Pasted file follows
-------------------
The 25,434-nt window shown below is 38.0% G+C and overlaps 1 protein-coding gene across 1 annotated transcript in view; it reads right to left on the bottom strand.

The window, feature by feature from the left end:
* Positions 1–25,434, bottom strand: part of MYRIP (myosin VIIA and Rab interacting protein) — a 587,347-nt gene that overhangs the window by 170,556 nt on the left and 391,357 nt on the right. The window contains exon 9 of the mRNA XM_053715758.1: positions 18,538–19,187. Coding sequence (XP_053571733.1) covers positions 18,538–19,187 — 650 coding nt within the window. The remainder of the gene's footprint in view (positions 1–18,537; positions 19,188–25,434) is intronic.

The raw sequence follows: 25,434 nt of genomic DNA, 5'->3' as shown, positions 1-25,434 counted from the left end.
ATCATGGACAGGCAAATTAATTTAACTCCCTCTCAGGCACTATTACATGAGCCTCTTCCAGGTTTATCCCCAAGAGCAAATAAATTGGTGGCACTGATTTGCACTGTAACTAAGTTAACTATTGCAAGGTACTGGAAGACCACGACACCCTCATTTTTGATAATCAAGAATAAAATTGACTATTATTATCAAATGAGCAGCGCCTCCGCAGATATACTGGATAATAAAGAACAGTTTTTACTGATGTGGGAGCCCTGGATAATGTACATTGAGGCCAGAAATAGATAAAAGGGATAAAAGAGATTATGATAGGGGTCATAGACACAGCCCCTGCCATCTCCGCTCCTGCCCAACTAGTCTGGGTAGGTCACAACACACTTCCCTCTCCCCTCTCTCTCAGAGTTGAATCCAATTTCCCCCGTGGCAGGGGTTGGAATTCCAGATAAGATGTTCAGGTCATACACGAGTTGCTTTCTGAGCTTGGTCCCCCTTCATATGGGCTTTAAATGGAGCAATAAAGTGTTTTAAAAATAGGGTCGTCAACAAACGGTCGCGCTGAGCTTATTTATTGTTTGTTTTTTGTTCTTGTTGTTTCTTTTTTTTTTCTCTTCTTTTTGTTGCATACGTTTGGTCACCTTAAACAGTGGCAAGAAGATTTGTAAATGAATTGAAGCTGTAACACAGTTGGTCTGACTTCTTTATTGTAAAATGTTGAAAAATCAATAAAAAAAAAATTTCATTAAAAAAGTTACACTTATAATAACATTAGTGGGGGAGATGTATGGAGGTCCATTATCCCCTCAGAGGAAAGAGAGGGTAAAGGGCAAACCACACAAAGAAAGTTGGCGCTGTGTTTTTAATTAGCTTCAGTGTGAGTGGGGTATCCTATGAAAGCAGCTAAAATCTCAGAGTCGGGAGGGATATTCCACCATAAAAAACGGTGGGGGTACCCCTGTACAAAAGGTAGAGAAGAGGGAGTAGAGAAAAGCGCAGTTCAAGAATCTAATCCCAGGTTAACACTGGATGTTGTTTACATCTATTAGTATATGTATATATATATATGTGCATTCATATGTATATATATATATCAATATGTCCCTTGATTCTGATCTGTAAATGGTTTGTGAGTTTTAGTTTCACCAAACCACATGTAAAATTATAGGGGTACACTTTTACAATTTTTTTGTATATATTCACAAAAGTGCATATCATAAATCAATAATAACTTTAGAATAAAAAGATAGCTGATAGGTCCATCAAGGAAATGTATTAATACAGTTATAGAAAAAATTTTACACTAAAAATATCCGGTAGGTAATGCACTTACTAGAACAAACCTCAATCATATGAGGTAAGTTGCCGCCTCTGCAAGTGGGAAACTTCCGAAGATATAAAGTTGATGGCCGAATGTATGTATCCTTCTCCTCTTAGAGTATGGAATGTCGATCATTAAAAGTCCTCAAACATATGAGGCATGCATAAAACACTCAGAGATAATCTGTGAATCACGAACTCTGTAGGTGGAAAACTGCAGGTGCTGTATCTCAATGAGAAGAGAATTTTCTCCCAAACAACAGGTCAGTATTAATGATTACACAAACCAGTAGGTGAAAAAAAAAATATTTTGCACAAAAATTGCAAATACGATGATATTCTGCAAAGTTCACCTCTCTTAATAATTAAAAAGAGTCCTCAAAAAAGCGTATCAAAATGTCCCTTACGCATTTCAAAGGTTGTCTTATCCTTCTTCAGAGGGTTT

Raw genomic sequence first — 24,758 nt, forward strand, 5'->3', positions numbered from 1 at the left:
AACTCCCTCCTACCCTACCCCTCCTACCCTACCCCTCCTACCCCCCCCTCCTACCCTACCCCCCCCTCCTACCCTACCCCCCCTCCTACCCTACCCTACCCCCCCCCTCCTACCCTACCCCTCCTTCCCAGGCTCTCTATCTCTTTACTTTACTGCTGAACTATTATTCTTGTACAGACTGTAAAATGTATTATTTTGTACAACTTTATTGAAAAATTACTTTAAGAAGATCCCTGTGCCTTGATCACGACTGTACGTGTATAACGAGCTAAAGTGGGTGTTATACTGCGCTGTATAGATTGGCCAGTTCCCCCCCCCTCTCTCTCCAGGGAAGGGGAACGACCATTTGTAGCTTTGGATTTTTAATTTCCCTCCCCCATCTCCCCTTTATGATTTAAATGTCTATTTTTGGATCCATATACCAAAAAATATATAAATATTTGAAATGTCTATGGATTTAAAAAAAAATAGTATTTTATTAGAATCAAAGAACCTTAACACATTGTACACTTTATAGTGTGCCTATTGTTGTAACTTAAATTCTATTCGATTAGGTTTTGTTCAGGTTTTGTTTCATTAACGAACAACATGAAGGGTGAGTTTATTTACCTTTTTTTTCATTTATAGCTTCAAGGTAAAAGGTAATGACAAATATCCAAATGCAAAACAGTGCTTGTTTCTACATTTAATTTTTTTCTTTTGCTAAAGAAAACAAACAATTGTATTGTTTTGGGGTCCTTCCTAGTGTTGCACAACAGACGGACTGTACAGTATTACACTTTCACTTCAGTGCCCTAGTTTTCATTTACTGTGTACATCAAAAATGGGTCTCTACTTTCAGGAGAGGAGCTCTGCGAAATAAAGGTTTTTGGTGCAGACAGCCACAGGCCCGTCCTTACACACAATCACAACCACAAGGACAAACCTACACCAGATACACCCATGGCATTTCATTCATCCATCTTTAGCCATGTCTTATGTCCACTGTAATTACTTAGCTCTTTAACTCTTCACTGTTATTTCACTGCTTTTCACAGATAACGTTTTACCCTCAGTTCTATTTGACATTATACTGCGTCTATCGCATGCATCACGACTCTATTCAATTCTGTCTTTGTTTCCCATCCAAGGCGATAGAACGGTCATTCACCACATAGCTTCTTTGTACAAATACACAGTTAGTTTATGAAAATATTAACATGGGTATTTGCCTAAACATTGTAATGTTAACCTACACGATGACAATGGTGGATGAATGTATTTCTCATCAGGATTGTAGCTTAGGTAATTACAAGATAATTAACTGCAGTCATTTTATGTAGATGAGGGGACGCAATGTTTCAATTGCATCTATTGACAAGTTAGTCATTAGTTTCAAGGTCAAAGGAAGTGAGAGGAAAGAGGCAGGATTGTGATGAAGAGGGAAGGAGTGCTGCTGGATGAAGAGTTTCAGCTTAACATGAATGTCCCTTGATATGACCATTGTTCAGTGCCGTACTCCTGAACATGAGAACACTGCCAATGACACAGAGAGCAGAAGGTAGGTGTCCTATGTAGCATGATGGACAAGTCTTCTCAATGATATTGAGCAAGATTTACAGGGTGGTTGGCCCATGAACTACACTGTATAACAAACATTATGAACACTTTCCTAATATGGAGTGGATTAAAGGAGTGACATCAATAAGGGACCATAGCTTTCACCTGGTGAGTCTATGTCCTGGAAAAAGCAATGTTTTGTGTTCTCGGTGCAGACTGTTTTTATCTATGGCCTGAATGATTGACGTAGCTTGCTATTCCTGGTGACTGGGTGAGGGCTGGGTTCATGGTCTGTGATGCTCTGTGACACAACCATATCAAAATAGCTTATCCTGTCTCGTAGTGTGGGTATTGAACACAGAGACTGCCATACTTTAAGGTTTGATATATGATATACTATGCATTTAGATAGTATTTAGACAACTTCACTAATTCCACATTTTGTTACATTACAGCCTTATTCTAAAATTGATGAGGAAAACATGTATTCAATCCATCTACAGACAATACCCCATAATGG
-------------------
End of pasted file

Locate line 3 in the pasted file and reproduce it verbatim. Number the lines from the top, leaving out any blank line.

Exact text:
* Positions 1–25,434, bottom strand: part of MYRIP (myosin VIIA and Rab interacting protein) — a 587,347-nt gene that overhangs the window by 170,556 nt on the left and 391,357 nt on the right. The window contains exon 9 of the mRNA XM_053715758.1: positions 18,538–19,187. Coding sequence (XP_053571733.1) covers positions 18,538–19,187 — 650 coding nt within the window. The remainder of the gene's footprint in view (positions 1–18,537; positions 19,188–25,434) is intronic.